Turn on a lamp in your house and look at the nearest wall…It’s not all one, flat color, is it? The part of the wall closest the lamp might look lighter or warmer in color, while the farther away you get from the light, the darker it looks. You might think you’re looking at a plain, blue wall — but look closely, and you might see shades of gray, green, blue, or purple. The point is that rarely does light make an object or surface look like one even, unvarying color.
And one way to create that type of dynamic color variation is to add a gradient to a background or other large area in your design. Now, gradients may make you think of a horrible multi-colored background on a 1990s website that makes the text impossible to read — but that’s a gradient gone bad. When done well, gradients can add some subtle color variation (as already mentioned), help soften/fade out shadows, or create the appearance of light shining on a certain area of your design (particularly with radial, or round, gradients).
Below, this radial gradient on a website’s landing page is serving multiple purposes. The lighter part of the gradient makes it look like a light is shining from above, and also makes the shadow the phone is casting more visible. Combined, these effects make the scene here seem true to life — it looks like you could reach out and touch that phone; it has shape and dimension. Also notice how the highlight at the top right corner, along with the shadow, really helps give the phone a 3D appearance.
Light glinting off of something always catches your eye, doesn’t it? In a design, highlights can act like a subtle spotlight, making certain elements a little extra visible — in addition to helping items looks more realistic, as discussed in the previous point. If you want to highlight multiple things in your design, do remember to think about your imaginary light source, and make your highlights consistent.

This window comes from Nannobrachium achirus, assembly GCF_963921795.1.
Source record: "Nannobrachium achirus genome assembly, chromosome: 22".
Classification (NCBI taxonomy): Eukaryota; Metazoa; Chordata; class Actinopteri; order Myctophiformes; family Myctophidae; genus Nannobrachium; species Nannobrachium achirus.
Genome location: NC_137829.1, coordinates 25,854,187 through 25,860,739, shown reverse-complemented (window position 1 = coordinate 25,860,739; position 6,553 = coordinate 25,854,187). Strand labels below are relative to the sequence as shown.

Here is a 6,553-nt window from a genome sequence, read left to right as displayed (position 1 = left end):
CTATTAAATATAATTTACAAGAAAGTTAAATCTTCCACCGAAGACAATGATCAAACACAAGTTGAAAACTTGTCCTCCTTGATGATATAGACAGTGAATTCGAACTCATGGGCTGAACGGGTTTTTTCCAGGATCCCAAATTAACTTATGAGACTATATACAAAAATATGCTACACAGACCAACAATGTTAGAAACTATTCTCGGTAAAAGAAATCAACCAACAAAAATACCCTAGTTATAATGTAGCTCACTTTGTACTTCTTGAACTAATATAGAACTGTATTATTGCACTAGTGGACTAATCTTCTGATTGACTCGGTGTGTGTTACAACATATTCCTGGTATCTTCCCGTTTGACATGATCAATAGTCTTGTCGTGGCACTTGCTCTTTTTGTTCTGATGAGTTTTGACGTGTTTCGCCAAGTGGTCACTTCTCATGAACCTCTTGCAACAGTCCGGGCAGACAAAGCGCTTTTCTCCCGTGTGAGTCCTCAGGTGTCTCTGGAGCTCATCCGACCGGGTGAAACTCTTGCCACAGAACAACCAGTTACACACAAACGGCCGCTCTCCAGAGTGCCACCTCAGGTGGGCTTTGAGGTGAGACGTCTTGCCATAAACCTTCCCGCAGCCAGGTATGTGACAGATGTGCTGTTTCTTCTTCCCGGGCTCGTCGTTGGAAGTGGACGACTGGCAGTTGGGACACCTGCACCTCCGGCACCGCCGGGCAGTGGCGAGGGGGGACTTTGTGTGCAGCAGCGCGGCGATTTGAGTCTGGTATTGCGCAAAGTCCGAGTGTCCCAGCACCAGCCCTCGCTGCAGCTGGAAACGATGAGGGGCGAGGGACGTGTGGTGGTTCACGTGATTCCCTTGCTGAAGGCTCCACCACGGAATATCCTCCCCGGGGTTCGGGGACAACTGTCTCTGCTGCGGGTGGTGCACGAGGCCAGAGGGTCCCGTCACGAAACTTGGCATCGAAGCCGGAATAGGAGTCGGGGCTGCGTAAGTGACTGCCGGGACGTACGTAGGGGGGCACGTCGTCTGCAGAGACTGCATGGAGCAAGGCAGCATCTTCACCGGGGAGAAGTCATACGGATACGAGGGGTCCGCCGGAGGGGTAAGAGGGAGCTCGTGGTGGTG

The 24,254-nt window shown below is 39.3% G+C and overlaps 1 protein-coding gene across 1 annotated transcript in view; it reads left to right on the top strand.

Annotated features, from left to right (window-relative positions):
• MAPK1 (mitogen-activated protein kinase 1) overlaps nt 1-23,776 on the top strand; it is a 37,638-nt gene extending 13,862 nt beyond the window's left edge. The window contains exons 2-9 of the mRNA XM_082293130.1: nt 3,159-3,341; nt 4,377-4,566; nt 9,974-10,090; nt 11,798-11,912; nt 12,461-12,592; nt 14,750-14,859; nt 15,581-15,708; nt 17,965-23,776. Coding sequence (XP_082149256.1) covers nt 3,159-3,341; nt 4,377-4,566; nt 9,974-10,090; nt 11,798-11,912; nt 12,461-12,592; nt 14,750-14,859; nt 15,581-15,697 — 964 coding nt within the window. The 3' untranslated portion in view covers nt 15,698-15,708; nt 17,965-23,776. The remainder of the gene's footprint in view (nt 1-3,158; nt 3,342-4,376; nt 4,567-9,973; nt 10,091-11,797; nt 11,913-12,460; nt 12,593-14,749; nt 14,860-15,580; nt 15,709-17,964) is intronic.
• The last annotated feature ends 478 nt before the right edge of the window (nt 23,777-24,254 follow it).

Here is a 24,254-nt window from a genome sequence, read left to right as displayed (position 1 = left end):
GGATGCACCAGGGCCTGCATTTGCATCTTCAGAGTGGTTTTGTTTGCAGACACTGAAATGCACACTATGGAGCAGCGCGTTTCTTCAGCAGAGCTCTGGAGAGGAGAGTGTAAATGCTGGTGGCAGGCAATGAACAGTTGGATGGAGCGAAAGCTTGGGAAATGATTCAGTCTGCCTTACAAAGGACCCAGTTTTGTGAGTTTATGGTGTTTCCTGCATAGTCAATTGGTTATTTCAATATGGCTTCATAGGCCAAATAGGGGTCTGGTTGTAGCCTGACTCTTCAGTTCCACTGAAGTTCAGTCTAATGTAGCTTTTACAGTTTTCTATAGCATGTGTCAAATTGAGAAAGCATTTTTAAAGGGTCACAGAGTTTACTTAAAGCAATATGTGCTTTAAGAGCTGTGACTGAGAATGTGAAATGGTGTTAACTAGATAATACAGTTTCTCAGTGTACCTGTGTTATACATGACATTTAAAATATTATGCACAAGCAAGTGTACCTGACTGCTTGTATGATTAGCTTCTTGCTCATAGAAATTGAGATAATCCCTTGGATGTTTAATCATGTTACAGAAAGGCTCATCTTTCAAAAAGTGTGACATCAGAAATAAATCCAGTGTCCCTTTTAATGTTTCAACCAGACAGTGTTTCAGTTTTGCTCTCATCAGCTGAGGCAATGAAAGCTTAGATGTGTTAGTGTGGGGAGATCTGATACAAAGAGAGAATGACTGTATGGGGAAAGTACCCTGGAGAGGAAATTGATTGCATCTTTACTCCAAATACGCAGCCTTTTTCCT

Check out the simple highlighting on the “801” logo on the product packaging below. It’s really just lines of color that are slightly lighter than the primary color of the numbers, but it gives extra visibility and visual interest to the focal point of the design.
Shading is another term for the shadows on an object, like the core shadow we defined at the top of the article. Shading can give shape and dimension to flat design elements or lettering.
Here, the textured shading on a flat, white typographic logo makes it look layered and complex:
Remember the apple diagram earlier in the article? The cast shadow was the shadow that the apple itself caused by blocking the light, creating a shadow off to the side. Drop shadows are just a particular type of cast shadow where the light source is more or less directly overhead, which casts a shadow behind or underneath an object. This makes the object look like it’s floating above a surface.
From a design standpoint, drop shadows can help items or information “rise” to the top of a layout, making them stand out. They’re also useful for improving the visibility of light-colored design elements, especially text. For example, on this webpage design, drop shadows help make featured content more prominent:
Drop shadows are very common in design projects of all kinds, but also commonly misused. A typical drop shadow faux pas is to make them too large, too dark, and/or too sharp. Using shadows in a design generally shouldn’t make viewers think: “Oh look, there’s a shadow!” Instead, they should blend in seamlessly with the rest of the design.
In real life, shadows aren’t opaque, and light isn’t a flat wash of white or yellow — they’re transparent; it should be the same in your designs. For a subtle, realistic look, opacity and transparency settings are your best friend when applying effects. It’s good practice to start off with a really understated application, and then build it up slightly as needed; this will make it less likely that you’ll accidentally overdo it.